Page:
WHILE it’s now a decade since Pope Benedict XVI consigned limbo to history, WA’s churches are again concerned about souls stuck in an indefinite no-man’s land.
But this time it’s asylum seekers, not the un-baptised, in limbo and 40 organisations including the Catholic, Anglican, Jewish and Uniting Churches are joining the Palm Sunday Walk for Justice for Refugees on March 25.
The walk will go from St George’s Cathedral through the Murray and Hay Street malls and back again. The event kicks off at 1pm.
“This year we are focusing on the injustice of limbo experienced by many people seeking asylum and refugees—either those imprisoned indefinitely on Manus and Nauru, those separated from family and unable to access reunification opportunity, those on temporary protection visas, and calling instead for policies that respond with humanity and compassion to people seeking safety,” says the Uniting Church’s social justice officer Kate Leaney.
“One of the key things is, on Manus or Nauru, people who have been there five years; someone who was a child when they arrived but is now an adult, but with no ability to move on,” Ms Leaney told the Voice.
She says this has profound impacts on both their mental and physical health.
Ms Leaney says even those who make it to Australia on temporary visas still face uncertainty, because they can be blocked from visiting family members overseas—even in a neutral or friendly country—without ever being given reasons why.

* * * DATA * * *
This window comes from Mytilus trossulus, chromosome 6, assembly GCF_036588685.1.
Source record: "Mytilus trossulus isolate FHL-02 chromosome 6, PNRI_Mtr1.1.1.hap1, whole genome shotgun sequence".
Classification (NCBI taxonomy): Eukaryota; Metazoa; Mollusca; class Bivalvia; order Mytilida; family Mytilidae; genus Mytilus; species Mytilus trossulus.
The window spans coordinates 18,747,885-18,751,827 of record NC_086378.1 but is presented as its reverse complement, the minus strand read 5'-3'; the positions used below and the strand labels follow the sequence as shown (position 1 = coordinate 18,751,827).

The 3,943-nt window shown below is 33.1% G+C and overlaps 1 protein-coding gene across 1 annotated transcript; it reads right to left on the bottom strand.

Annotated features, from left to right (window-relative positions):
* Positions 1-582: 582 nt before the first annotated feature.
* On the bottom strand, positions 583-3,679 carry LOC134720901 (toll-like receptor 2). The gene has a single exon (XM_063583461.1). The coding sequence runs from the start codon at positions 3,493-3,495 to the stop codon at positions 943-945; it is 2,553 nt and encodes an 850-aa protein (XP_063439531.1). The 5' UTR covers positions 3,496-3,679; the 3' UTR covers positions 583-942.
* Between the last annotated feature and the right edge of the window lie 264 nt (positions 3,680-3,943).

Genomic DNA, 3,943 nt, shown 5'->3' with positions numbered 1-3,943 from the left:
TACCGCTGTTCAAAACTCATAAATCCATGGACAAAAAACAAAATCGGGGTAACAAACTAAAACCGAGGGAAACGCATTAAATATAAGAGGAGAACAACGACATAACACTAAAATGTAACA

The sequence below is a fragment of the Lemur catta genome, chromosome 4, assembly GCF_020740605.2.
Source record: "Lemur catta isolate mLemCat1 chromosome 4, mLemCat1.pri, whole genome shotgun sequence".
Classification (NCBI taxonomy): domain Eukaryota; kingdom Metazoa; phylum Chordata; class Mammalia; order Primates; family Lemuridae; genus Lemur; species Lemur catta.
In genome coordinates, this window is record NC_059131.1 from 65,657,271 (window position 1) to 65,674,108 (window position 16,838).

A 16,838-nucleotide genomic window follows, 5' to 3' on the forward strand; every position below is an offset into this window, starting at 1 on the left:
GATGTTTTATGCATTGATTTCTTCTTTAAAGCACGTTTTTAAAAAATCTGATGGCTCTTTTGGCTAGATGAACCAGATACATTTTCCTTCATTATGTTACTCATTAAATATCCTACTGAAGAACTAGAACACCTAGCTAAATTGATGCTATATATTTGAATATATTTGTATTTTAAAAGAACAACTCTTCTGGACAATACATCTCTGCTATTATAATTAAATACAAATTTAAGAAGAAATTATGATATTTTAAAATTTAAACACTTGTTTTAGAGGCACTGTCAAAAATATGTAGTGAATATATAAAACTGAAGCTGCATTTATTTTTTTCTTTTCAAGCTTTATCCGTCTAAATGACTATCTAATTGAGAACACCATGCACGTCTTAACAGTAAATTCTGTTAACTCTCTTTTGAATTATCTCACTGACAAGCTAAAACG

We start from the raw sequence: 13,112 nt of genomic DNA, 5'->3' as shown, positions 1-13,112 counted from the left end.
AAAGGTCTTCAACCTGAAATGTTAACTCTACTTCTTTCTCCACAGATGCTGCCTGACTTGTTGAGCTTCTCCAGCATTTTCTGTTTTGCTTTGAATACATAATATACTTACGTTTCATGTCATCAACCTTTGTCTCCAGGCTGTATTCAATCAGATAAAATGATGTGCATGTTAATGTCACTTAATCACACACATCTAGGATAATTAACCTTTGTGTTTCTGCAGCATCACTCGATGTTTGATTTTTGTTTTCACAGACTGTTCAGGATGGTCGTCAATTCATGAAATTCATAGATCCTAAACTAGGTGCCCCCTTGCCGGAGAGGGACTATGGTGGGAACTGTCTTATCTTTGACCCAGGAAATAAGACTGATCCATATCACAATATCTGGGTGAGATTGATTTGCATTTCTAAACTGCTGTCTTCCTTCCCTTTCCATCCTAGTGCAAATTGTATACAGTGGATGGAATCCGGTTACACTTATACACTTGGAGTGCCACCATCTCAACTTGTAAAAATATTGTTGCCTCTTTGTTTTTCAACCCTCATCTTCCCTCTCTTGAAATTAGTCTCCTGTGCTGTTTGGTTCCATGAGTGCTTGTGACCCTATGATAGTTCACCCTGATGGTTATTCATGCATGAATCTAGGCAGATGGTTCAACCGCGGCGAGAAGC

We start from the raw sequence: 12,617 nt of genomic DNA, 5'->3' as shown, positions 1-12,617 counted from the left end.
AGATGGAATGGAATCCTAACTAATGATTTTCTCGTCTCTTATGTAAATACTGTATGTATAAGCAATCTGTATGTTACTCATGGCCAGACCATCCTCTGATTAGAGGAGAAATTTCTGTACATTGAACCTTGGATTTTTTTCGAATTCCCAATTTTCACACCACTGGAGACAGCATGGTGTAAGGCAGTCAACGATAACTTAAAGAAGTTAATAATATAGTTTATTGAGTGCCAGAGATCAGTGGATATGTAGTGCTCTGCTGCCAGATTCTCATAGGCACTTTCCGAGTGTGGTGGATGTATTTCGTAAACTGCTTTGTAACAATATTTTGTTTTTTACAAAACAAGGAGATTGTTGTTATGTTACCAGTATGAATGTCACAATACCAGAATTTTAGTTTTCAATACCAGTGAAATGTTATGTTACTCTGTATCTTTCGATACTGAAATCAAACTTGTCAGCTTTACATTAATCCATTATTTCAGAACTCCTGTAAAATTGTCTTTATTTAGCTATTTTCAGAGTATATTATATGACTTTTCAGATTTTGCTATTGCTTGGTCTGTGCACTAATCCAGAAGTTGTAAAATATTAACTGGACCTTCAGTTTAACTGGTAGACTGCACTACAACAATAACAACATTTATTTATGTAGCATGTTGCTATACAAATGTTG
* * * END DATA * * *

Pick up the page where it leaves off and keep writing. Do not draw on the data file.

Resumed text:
“It’s a case-by-case decision,” she says.
Ms Leaney says the case of Fatimah, highlighted recently in The Guardian online news site, was a perfect example.
The Iranian refugee arrived with her son in 2013 just as offshore processing was reinstated. She has now been diagnosed with heart disease and been told she needs urgent surgery not available on Manus Island.
But because her now 16-year-old son is barred from travelling with her for treatment, she won’t leave the island over fears for his safety.
Refugee advocate Bev Hollyock has been following Fatimah’s story and says with International Women’s Day approaching, the issue had her wondering.
“How would most mothers respond to the harsh decision of the Border Force under these circumstances,” Ms Hollyock posed.
“The only reason we even hear about these episodes is the mobile phone that detainees have. Possession of these is under threat from Home Affairs office.”
Ms Hollyock says people should be writing to their local Federal MP asking questions about Fatimah.
Ms Leaney says last year the Palm Sunday walk attracted about 1000 people. She admits there were a few barbed comments along the lines of former prime minister John Howard’s decision to fire broadsides across the bows of refugee boats, but the response was mostly positive.
“We even had some people join the walk who hadn’t known it was on.”
Ms Leaney says sometimes the effort seems futile as conditions for asylum seekers rarely improve, but there are small wins along the way such as keeping kids out of detention centres on the mainland, which makes the effort worthwhile.
by STEVE GRANT